Tonight Pete Coe and Alice Jones presented their epic show "The Search For Five Finger Frank" at the Bothy Folk Club in Southport.
Now, you may be wondering who on earth is Five Finger Frank?
The identity of this person is, in fact, Frank Kidson [1855- 1926] , a pioneering folk song collector from Leeds and founder member of the Folk Song Society. Kidson was a major collector of folk songs ,which he obtained from a network of contributors , notably Charles Lolley , a builder and fiddle-player; Kate Thompson ,a charlady from Knaresborough; Charley Dickenson , a sailor from Whitby and Alan Wardill ,a railway pointsman in Goathland.
Pete and Alice embarked upon this project [ a live show and double album] because they felt that Frank Kidson has been overlooked and has not received the recognition that he deserves ,compared with later folk song collectors , notably Cecil Sharp.
It is worth noting that Frank published his most important work "Traditional Tunes - A Collection of Ballad Airs , Chiefly Obtained in Yorkshire and the South of Scotland" in 1891, whereas Sharp did not even start collecting folk songs until 1903, some twelve years later! In these circumstances, it does seem somewhat unfair that Cecil Sharp is regarded as "the founding father of the folk-song revival", whereas Kidson has virtually been forgotten. Pete's and Alice's mission has been to redress this situation and to "let people know where the songs come from".
This they did with considerable panache in a show which featured two one-hour sets , following excellent spots from Bothy residents Clive Pownceby, Keith Price, Bill Hackney and David Hirst.
Both Pete and Alice are fine singers and multi-instrumentalists ,with Pete playing bouzouki, melodeons, banjo and bansitar ,whilst Alice [wearing a dazzling multi-coloured, leopard print dress] showed her considerable skills on harmonium, piano, whistles ,clarinet and tap dancing [well she did start out as a dancer].
Several thoughts struck me as I watched this consummate performance. The first was the obvious enthusiasm that Pete and Alice have for Frank Kidson and the music that he "rescued from oblivion" . Quite clearly ,they have thoroughly researched the life and work of this remarkable man from Leeds . Their intuitive "feel" for this music is self-evident.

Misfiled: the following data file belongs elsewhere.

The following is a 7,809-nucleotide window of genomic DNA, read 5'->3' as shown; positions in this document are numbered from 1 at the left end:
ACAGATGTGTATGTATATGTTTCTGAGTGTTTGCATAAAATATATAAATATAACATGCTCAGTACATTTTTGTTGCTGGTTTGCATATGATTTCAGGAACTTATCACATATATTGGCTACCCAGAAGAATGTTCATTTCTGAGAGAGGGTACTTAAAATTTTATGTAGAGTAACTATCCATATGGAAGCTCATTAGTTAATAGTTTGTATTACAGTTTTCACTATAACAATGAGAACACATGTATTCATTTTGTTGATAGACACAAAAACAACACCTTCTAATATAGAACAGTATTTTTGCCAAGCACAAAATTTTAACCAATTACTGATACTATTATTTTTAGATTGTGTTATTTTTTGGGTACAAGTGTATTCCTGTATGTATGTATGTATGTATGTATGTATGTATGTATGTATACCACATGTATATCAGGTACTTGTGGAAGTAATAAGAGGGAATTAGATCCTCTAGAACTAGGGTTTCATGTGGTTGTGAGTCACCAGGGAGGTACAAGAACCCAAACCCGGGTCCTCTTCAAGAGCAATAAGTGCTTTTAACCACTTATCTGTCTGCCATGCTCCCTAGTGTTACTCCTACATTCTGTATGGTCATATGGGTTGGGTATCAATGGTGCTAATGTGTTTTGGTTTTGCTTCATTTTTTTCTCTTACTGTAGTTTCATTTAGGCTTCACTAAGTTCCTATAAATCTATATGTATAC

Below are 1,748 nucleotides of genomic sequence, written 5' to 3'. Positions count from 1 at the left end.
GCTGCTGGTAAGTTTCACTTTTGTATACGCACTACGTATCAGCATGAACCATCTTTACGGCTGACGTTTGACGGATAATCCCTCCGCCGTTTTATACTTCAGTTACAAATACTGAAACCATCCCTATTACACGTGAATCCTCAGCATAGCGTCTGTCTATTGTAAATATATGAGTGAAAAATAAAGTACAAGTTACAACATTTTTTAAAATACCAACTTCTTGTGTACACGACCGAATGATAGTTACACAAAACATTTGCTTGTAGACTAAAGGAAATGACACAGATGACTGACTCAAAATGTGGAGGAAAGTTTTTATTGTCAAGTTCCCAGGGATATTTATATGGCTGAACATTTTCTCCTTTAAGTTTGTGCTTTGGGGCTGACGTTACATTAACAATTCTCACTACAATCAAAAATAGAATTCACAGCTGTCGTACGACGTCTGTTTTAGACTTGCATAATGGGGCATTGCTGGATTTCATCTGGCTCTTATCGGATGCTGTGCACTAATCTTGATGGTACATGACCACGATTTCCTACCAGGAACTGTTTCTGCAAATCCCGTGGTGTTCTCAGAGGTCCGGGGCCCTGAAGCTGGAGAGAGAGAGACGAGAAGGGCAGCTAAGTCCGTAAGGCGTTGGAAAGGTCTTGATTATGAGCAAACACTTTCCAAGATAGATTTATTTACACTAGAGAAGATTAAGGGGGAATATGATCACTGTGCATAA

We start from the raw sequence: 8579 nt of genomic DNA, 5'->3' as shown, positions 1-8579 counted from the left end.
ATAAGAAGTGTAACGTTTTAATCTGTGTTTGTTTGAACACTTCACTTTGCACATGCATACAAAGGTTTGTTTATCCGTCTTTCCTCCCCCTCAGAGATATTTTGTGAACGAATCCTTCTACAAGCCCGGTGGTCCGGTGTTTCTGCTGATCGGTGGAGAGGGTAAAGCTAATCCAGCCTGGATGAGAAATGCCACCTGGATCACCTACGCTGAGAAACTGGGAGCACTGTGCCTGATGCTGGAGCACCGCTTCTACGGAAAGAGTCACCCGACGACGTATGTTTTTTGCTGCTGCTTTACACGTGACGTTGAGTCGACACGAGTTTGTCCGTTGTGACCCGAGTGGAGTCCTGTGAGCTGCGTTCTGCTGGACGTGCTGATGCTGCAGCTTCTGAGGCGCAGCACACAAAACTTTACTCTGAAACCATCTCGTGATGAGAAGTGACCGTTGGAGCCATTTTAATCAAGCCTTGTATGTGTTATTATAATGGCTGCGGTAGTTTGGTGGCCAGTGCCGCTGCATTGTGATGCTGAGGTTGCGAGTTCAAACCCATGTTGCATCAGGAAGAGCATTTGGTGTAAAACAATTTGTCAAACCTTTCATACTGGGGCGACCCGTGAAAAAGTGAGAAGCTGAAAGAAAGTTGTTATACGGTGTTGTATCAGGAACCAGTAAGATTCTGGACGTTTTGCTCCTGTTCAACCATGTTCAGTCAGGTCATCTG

The second thought that struck me was that Kidson collected some of the best-known and best-loved songs in the English language, songs such as "Sprig O'Thyme" [ also known as "Let No One Steal Your Thyme" and which was sung beautifully by Alice]; "The Bonny Bunch Of Roses" ; "The Deserter"; "Scarborough Fair"[from the singing of Alan Wardill of Goathland] and "The Young Banker" .
What surprised and delighted the Southport audience was that one of Kidson's sources was a local man , Alfred Mooney of Liverpool , from whom Frank collected "Shule Agra"[aka "Johnny Has Gone For A Soldier"] , which featured Pete on banjo and Alice on rhythmic feet. Another song that Kidson obtained from Mooney was "The Swans Swim So Bonny",which tonight had an exotic raga feel to it, courtesy of Pete's bansitar [ which was , I believe, made by luthier Helmut Rheingans , father of Anna and Rowan Rheingans ,who I had seen in concert earlier in the week ,but I digress].
Poaching is a fertile source for traditional songs and tonight we had a brace of these, "The Death Of Bill Brown" and "Hares In The Old Plantation", both of which Kidson collected from his collaborator Charles Lolley ,who heard them in Goole.
Kate Thompson of Knaresborough provided "flippin' loads of songs" to Kidson , including "The Highwayman Outwitted" ,which tonight segued into "Turpin Hero" ,from the singing of T.C.Smith of Scarborough.
In case you are wondering where the nickname "Five Finger Frank" originated , it was Frank who gave it to himself ,with typical humility, on account of his "poor piano playing". In 1923, Frank accepted an honorary degree from Leeds University ,but he jokingly claimed that the M.A. stood for "Musical Ass".
Pete Coe and Alice Jones are to be congratulated on putting on a most enjoyable and enlightening show which highlighted the enormous contribution Frank Kidson made to the Folk Song Revival by collecting such wonderful tunes for posterity. Let us hope that the sterling work done by Pete and Alice will finally give Frank Kidson the recognition that he so richly deserves.
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